Delta Reserves Right To Lose Luggage
Airline won't pony up for lost items.
The quality of air travel has precipitously declined in the wake of skyrocketing fuel prices. Minyanville (along with every other media outlet in the known world) has covered the story in depth, including the sometimes absurd measures which struggling airlines have taken to stay afloat.
A recent anecdote epitomizes the industry's current attitude towards its customers: They appear to be pushing passengers away on purpose.
Last week, a friend -- whom we'll call Isabel -- flew Delta (DAL) home to New Jersey from a family gathering in Charlotte, North Carolina.
The airline, like struggling competitors American (AMR), Continental (CAL) and US Airways (LCC), has added a range of fees to keep up with rising jet-fuel prices. In late June, Delta tacked on a $50 surcharge for frequent flyers redeeming awards - a questionable strategy for dealing with loyal customers.
While taking $50 hits here and there definitely hurts, there's another side to cost-cutting and cash hoarding that most travelers are fortunate enough never to see.
Isabel arrived at the airport two hours early; plenty of time to check her bag and easily make her flight. Inclement weather hit both the New York and Charlotte area later in the day, but she was one of the lucky few who made it home before the cancellations began. Her bag, however, missed the flight.
No big deal, of course - this is scarcely the first time a bag destined for Newark took an inexplicable detour to Cincinnati.
Isabel returned home without the bag, though Delta assured her that it had been located would be delivered to her first thing Monday morning - or possibly afternoon: The delivery window was only 12 hours wide.
The bag didn't show up on Monday. Or Tuesday. By then, the novelty had worn off, and Isabel was well and truly furious. Delta promised her another delivery, even offered to compensate her a whopping $25 - standard company policy for bags not returned within three days.
Tuesday afternoon, the bag materialized at the delivery service. All would be well Wednesday morning.
Come Wednesday morning, Isabel was on the phone again with Delta, inquiring about the delivery of her bag (in an identical 12-hour window) and the $25 in blood money. The Delta representative informed her that the airline wasn't obligated to give her the money, since the airline got the bag to the delivery service within the stipulated three-day timeframe.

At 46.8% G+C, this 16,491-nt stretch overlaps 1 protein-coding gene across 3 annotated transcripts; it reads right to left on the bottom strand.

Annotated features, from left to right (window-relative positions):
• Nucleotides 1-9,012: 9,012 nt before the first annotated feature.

Oh, the bag isn't there yet? Not important: Rules are rules. If you really wanted your bags to arrive with you, you would've bought them a ticket.
The bag finally showed up at Isabel's office Wednesday afternoon.
Well, most of it did.
During its mysterious odyssey, two bottles of perfume and a ceramic hair straightener worth three times as much as any household appliance I've ever owned (I'm told its ability to straighten hair is nothing short of miraculous) went missing.
She got on the line with the helpful people at Delta again. Unfortunately, the perfume bottles (taken individually, of course) weren't valuable enough to replace, and she was also out of the luck on the straightener: Delta considers it a piece of electronic equipment, and therefore ineligible for a refund.
Now, I don't know a lot about hair straighteners, but I know this one was a far cry from an iPhone (AAPL) or Blackberry (RIMM).
But Delta wouldn't budge. The company held fast to its rules and lost at least one customer forever, maybe even two, or however many people are horrified by this article.
They didn't even send her one of those much coveted "The airline lost my bag, screwed me out of $25 and stole $300 in beautification products and all I got was this lousy t-shirt," t-shirts.
Saying "You're about to lose a customer forever" no longer means anything to the airline industry; it's just a quaint relic of happier times.
Before rising gas prices chewed through whatever remained of airlines' profits, they had room to waive fees, choose customer satisfaction over pusillanimous interpretations of a refund policy or even dole out a few extra cans of Coke (KO) on a long flight.
Now, for these struggling firms, every penny counts - even if it comes at the expense of their most frequent fliers.
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